WHAT DOES THE PROJECT DO?
Once a 10,000 acre grazing property, this protected reserve is now recognised as one of the most biodiverse and pristine ecosystems remaining in Australia and is home to countless Australian native flora and fauna. Australian wildlife is predominantly nocturnal so it is most active between dusk and dawn. During your time volunteering you will encounter species such as koalas, kangaroos, tammar wallabies, possums and echidnas. It has possibly the world's largest populations of the Rosenburg goanna, short-beaked echidna and bush stone curlew.
The introduction of the domestic cat to Kangaroo Island has resulted in some of our smaller species of native Australian mammals being threatened. It is estimated that feral cats consume 1500kg of native animal flesh a day. A fully fenced feral-free area of 250 acres has been set aside to protect these native animals from extinction. The fenced area has a variety of good vegetation and open grasslands where native animals can thrive in their natural habitat and environment without the pressures of introduced feral species.
The property is maintained and conservation efforts funded through eco-tourism, with koala spotting walks and nocturnal wildlife tours on offer. The Koala Walk is open every day to tourists for koala viewing and is recognised as one of the best places on Kangaroo Island to observe a sustainable population of Koalas in the wild. The sanctuary is also a bird watchers paradise, with resident blue wrens, scarlet robins, lorikeets, crimson rosellas, black cockatoos, scrub wrens, bush stone-curlews, crescent honey-eaters, banded plovers, and endangered cape barren geese.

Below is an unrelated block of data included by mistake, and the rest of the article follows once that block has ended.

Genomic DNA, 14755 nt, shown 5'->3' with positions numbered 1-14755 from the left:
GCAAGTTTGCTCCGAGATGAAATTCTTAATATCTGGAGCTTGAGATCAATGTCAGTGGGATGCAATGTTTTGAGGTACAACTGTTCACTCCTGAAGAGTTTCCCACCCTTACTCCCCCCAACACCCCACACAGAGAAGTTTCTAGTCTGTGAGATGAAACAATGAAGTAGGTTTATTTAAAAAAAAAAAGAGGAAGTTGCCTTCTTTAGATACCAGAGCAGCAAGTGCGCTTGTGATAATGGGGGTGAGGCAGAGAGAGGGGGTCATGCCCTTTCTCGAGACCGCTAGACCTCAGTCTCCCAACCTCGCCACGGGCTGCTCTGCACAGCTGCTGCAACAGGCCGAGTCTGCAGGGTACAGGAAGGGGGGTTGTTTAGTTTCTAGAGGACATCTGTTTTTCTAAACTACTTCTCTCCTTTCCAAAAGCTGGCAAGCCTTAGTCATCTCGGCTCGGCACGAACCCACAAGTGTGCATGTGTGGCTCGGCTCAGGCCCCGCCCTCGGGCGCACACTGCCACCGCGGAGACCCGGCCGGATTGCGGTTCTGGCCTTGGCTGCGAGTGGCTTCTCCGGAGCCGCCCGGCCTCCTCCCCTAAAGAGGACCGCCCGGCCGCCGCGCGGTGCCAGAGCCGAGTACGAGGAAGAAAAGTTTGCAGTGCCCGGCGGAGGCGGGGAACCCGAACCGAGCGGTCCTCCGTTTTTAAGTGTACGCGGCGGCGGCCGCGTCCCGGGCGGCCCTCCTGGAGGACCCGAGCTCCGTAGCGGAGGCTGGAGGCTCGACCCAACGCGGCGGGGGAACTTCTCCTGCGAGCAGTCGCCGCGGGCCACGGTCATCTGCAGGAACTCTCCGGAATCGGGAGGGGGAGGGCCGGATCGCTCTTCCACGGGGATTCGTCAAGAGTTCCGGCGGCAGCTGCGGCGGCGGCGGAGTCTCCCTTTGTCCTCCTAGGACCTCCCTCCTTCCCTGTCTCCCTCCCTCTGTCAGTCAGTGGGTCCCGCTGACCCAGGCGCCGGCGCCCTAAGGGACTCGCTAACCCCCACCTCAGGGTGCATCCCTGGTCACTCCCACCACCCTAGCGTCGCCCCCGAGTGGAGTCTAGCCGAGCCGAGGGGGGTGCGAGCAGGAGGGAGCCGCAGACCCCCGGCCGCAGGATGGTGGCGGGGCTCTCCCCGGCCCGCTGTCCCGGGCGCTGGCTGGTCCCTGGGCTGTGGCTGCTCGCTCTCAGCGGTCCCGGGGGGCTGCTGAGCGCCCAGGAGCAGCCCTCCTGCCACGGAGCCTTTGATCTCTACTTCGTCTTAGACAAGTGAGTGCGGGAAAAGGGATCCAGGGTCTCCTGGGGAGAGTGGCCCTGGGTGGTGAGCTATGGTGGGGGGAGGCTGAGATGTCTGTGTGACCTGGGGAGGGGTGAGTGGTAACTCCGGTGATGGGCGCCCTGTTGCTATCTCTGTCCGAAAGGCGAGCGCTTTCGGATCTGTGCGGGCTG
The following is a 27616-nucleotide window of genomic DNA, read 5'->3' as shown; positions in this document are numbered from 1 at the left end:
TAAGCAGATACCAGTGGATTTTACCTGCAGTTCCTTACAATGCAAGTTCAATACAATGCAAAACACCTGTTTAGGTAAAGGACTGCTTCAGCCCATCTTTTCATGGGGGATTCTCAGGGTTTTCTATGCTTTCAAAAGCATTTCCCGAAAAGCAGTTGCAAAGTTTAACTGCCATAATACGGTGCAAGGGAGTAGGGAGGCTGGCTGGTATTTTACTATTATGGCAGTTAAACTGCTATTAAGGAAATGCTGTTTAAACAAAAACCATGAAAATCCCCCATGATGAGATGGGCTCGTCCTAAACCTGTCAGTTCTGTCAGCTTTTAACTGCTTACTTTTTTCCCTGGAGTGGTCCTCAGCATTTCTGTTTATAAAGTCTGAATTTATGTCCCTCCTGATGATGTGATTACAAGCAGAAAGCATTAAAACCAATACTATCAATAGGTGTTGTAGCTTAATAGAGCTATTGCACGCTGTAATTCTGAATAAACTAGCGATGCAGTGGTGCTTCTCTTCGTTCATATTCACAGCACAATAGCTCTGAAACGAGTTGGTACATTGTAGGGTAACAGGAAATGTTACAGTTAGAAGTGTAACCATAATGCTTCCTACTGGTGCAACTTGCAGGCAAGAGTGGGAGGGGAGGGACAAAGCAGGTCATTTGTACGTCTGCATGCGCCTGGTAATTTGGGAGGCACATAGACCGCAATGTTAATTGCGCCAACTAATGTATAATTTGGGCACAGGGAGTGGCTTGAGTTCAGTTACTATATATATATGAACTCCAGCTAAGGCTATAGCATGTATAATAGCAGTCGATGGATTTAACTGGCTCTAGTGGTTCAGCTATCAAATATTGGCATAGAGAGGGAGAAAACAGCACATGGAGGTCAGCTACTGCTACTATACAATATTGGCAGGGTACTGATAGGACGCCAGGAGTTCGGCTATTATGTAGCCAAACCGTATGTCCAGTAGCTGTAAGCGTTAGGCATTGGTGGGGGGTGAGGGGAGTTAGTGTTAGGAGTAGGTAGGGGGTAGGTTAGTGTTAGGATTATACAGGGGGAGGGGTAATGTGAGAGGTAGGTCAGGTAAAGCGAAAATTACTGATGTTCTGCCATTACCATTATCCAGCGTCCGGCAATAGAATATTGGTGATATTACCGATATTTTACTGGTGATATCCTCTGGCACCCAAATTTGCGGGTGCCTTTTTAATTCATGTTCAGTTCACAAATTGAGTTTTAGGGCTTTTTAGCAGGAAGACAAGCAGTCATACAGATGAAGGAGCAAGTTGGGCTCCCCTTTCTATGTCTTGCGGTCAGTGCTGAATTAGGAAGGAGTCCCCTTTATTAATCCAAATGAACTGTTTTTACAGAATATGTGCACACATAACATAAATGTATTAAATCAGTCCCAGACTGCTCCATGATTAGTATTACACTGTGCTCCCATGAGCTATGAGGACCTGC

WHAT WILL I BE DOING?
Your duties will vary according to the needs of the project at the time and also the season. You will be monitoring koala numbers and other species in the area and surveying, photographing and recording wildlife. As part of re-vegetation efforts, you will participate in tree planting and seed collection, propagation and dispersal as well as the identification and cataloguing of native plants. You could be maintaining paths and checking fences to ensure feral species are kept out. Beekeeping is also an option as the sanctuary produces and sells quality natural and organic honey.
As the eco-tourism aspect of the sanctuary is so important to the sustainability of conservation efforts, you will assist with tours and participate in day and nocturnal guided tours. You will walk ahead of the main tour group and spot animals. You will then communicate with tour leaders the location of the wildlife so that participants are able to see the animals. You will be up close and surrounded by countless animals! However, you should keep in mind that you will not hold or work directly with the animals, in keeping with good conservation practices.
The reserve is located 100km from Kingscote. It is isolated and volunteers are only able to go to Kingscote once a week.